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Facial nerve motor-evoked potential monitoring during microvascular decompression for hemifacial spasm
  1. Masafumi Fukuda,
  2. Makoto Oishi,
  3. Tetsuya Hiraishi,
  4. Yukihiko Fujii
  1. Department of Neurosurgery, Brain Research Institute, University of Niigata, Niigata City, Japan
  1. Correspondence to Dr Masafumi Fukuda, Department of Neurosurgery, Brain Research Institute, University of Niigata, 1-757 Asahimachi-dori, Chuo-ku, Niigata City 951-8585, Japan; mfuku529{at}


Objective To determine whether monitoring facial nerve motor-evoked potentials (FNMEPs) elicited by transcranial electrical stimulation during microvascular decompression (MVD) for hemifacial spasm (HFS) is useful for predicting postoperative outcome.

Methods The authors analysed FNMEP findings in 25 patients with HFS. Corkscrew electrodes positioned at C3 or C4 and Cz were used to deliver supramaximal stimuli (152–450 V). FNMEPs were recorded from the orbicularis oculi, mentalis and oris muscles. Differences in amplitude or response duration between the final (at dural closure) and baseline FNMEP were evaluated. Final-to-baseline FNMEPs ratios (shown as percentages) obtained from the three muscles were examined.

Results In the orbicularis oculi muscles, both duration and amplitude in the final FNMEP were significantly reduced compared with the baseline FNMEP (p<0.001 and p<0.0005, respectively). The FNMEP ratio obtained from the orbicularis oculi muscle (44.8±25.4%) was significantly lower than the other two muscles (95.8±51.2% for the mentalis muscle and 84.5±34.6% for the orbicularis oris muscle; p<0.0001). In one patient who showed the same degree of symptoms immediately after surgery as in the preoperative state, neither LSRs nor FNMEP from the orbicularis oculi muscle changed.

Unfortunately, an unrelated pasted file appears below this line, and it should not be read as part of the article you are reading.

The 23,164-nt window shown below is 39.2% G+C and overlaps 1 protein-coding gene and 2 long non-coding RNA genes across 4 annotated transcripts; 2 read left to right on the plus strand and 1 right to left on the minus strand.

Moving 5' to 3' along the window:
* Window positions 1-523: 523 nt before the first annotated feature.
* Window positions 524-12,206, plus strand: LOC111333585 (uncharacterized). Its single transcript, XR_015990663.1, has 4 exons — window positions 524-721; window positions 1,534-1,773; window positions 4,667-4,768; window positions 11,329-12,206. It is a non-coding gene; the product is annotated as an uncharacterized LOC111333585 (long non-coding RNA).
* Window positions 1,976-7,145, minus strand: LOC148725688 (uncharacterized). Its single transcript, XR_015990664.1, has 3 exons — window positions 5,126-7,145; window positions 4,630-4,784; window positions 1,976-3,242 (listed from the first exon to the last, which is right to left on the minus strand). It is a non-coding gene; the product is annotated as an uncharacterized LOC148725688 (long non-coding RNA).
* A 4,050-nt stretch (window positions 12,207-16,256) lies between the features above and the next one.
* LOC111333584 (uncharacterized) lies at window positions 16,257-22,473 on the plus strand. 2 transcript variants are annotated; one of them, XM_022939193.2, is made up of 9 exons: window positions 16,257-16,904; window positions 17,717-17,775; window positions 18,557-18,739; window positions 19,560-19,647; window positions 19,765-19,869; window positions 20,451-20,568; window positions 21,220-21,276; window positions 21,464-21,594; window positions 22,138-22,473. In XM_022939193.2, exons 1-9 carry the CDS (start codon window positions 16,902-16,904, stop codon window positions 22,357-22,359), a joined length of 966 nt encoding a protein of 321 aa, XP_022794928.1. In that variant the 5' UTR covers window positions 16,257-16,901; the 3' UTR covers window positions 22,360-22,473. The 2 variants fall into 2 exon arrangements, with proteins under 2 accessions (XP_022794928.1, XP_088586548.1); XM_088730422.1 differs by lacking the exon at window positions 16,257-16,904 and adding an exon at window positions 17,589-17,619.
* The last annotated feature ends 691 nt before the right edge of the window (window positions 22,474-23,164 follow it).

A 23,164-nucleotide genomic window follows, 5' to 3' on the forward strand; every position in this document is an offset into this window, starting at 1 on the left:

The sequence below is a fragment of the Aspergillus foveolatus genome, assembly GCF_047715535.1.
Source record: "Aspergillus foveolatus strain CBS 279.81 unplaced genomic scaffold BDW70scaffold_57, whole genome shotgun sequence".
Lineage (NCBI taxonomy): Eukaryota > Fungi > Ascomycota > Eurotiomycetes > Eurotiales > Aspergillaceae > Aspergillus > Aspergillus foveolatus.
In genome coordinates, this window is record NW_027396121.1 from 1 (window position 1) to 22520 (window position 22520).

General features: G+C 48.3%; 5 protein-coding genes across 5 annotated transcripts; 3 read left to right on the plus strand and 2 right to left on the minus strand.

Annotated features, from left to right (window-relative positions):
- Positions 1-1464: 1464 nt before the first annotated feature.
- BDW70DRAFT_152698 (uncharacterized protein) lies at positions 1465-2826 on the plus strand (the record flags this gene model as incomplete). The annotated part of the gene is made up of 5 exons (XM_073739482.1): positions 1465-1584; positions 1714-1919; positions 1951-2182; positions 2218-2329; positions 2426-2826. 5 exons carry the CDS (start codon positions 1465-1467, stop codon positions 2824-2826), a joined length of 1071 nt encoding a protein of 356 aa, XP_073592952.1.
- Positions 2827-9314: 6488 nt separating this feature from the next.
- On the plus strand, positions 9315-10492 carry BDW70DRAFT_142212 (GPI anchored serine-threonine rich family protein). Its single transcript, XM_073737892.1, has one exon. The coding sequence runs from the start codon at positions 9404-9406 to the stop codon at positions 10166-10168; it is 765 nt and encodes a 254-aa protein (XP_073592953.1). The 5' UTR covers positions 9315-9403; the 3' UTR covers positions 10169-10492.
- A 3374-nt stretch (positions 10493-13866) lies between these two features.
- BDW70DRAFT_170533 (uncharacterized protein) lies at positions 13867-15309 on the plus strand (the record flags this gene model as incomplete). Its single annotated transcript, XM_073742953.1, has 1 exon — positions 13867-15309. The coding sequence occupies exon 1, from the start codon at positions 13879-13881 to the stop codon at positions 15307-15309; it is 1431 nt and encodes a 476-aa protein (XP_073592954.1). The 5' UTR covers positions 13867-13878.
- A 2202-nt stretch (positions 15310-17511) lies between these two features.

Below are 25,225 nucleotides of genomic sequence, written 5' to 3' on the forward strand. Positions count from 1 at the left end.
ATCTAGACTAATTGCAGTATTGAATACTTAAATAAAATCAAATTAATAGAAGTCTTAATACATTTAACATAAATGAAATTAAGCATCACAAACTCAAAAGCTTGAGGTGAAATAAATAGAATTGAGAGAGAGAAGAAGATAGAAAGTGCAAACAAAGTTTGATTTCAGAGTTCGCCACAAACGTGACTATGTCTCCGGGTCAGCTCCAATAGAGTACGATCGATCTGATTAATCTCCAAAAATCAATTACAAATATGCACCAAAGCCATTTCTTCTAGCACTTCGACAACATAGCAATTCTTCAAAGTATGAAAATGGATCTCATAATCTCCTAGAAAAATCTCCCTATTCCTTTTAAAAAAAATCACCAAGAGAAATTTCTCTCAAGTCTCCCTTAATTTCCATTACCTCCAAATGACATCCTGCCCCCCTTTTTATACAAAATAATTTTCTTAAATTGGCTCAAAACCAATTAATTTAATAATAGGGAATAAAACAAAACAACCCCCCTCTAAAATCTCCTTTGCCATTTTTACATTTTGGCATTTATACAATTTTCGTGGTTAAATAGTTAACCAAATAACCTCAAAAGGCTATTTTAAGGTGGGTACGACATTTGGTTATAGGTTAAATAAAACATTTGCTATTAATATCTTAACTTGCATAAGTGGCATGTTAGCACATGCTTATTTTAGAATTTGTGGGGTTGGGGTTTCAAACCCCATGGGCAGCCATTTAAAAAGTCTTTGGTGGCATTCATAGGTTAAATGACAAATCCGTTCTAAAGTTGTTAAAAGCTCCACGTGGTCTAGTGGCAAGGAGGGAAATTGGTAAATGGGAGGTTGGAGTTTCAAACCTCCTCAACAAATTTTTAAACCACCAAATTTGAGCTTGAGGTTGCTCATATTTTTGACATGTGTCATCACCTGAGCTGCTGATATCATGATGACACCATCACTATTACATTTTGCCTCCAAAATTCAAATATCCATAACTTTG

Conclusions The FNMEP amplitude from the orbicularis oculi muscle decreased after MVD in HFS patients whose symptoms were resolved postoperatively, thus suggesting normalisation of facial nerve excitability. FNMEP monitoring during MVD surgery as well as LSR monitoring could predict postoperative outcome in HFS patients.

  • Facial nerve
  • hemifacial spasm
  • lateral spread response
  • motor-evoked potentials
  • transcranial electrical stimulation
  • evoked potentials
  • neurosurgery

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  • Competing interests None.

  • Patient consent Obtained.

  • Ethics approval Ethics approval was provided by the University of Niigata.

  • Provenance and peer review Not commissioned; externally peer reviewed.

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